Over a quarter of workers are asked by employers to go into the office

More than a quarter of people who can work from home in the Netherlands are being asked by their employers to come into the office, according to a new investigation by the CNV (National Federation of Christian Trade Unions in the Netherlands).

In the survey of 1,200 members who work from home, 42% of them do go into the office.

“While we are trying hard to fight the virus and the British corona variant comes at us as a threat, a large part of the home workers still often go to the office,” says Piet Fortuin, CNV chairman. “However, working from home is a quick win to beat the virus.”

“We call on everyone to take responsibility for this: employers and employees. Really work from home as much as possible.”

Struggles of working from home

Of the people working from home, 46% are having a harder time this January than they were earlier in the pandemic. “Many workers are quite done with it,” says Fortuin. “Working from home is a lot more pleasant when the spring sun illuminates your attic.”

And lack of sunlight is just one of the complaints people have voiced about working from home during this time. They also indicate additional physical ailments, with 38% of workers suffering from neck, shoulder, and arm complaints.

Further, 45% of home workers are still lacking workplaces that meet occupational health and safety standards.

Children at home

Parents with young children have additional challenges, of course, with the majority (60%) noting they have little time for themselves.

About a quarter (26%) of survey respondents stated that their employer does not consider the fact that they have children at home, and 15% of parents have to take off extra days from work to care for their children.

Record-breaking absenteeism

In fact, absenteeism is at a record high. According to Fortuin, “The absenteeism rate was higher than ever in 2020, if we continue like this we will break that record in 2021.”

Fortuin says psychological and mental complaints are the reason people will be missing work in the future. “Employers are responsible for providing the right resources for optimal working from home. This goes wrong, both mentally and physically, in about half of the cases.”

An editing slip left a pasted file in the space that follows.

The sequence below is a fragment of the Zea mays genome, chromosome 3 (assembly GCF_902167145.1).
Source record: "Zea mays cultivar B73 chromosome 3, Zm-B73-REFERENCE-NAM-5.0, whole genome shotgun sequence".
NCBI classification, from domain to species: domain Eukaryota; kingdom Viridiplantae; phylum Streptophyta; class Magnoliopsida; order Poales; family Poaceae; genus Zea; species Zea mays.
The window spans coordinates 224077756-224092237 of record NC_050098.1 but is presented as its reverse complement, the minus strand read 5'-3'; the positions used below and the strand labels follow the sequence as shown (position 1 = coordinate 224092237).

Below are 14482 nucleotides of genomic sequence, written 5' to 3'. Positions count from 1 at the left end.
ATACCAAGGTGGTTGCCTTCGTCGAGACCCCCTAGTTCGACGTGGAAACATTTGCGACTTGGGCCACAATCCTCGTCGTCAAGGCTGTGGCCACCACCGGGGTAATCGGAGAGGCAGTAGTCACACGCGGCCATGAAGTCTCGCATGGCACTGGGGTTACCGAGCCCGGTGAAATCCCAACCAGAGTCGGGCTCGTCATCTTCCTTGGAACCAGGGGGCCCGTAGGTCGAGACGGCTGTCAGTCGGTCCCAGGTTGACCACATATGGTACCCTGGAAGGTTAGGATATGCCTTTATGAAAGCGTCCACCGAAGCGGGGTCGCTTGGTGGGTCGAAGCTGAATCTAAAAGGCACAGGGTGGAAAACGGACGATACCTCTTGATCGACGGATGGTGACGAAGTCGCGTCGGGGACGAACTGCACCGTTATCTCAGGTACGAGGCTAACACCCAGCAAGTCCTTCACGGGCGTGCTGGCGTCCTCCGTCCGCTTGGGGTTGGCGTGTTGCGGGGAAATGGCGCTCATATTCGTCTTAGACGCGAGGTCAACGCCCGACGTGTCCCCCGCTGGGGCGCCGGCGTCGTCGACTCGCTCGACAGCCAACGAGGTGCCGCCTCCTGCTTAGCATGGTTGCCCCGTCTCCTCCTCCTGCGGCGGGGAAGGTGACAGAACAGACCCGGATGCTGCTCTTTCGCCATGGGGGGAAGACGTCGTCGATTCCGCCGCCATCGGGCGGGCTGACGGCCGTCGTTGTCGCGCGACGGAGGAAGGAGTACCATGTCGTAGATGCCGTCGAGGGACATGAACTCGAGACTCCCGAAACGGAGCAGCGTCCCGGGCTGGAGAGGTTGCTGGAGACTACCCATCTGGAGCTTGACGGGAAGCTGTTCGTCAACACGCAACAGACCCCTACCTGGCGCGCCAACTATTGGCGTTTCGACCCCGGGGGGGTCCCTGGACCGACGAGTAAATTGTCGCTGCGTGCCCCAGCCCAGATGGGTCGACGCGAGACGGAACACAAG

Calls for a calamity fund

The CNV has called upon the cabinet for a calamity fund for emergency relief. “From here, extra days off are financed to help parents through this period,” explains Fortuin. “We hope that this fund will take effect as soon as possible.”

Can you identify with any of these work-from-home complaints? Or have you been going into the office? Share your experience in the comments below!

Feature Image: Anastasia Shuraeva/Pexels 

Brin Andrews
Brin Andrewshttp://brinandrews.com
Brin is an avid ice cream eater from the US, calling Amsterdam home since early 2019. As a lover of mountains, life below sea level has been a bit of an adjustment, but she manages to stay afloat with long runs, wine, and frequent travel. Incidentally, these are a few of her favourite topics to write about.


Please enter your comment!
Please enter your name here

This site uses Akismet to reduce spam. Learn how your comment data is processed.

Related posts

Latest posts

A family vacation in Mechelen: What to do, see, and eat

If you're a parent, you know all about the challenges of travelling with kids: endless car rides, the chorus of "Are we there yet?"...

7 things the Dutch don’t talk about, but should

There are some things the Dutch don't talk about that they really, really should. What on earth is in 'bitterballen'? And why is the Netherlands...

Dutch Quirk #88: Hang their school backpack on their house flagpole after graduating

Have you ever noticed school bags dangling on flagpoles outside of Dutch homes? If yes, then someone in that house has recently found out...

It's happening

Upcoming events

The latest Dutch news.
In your inbox.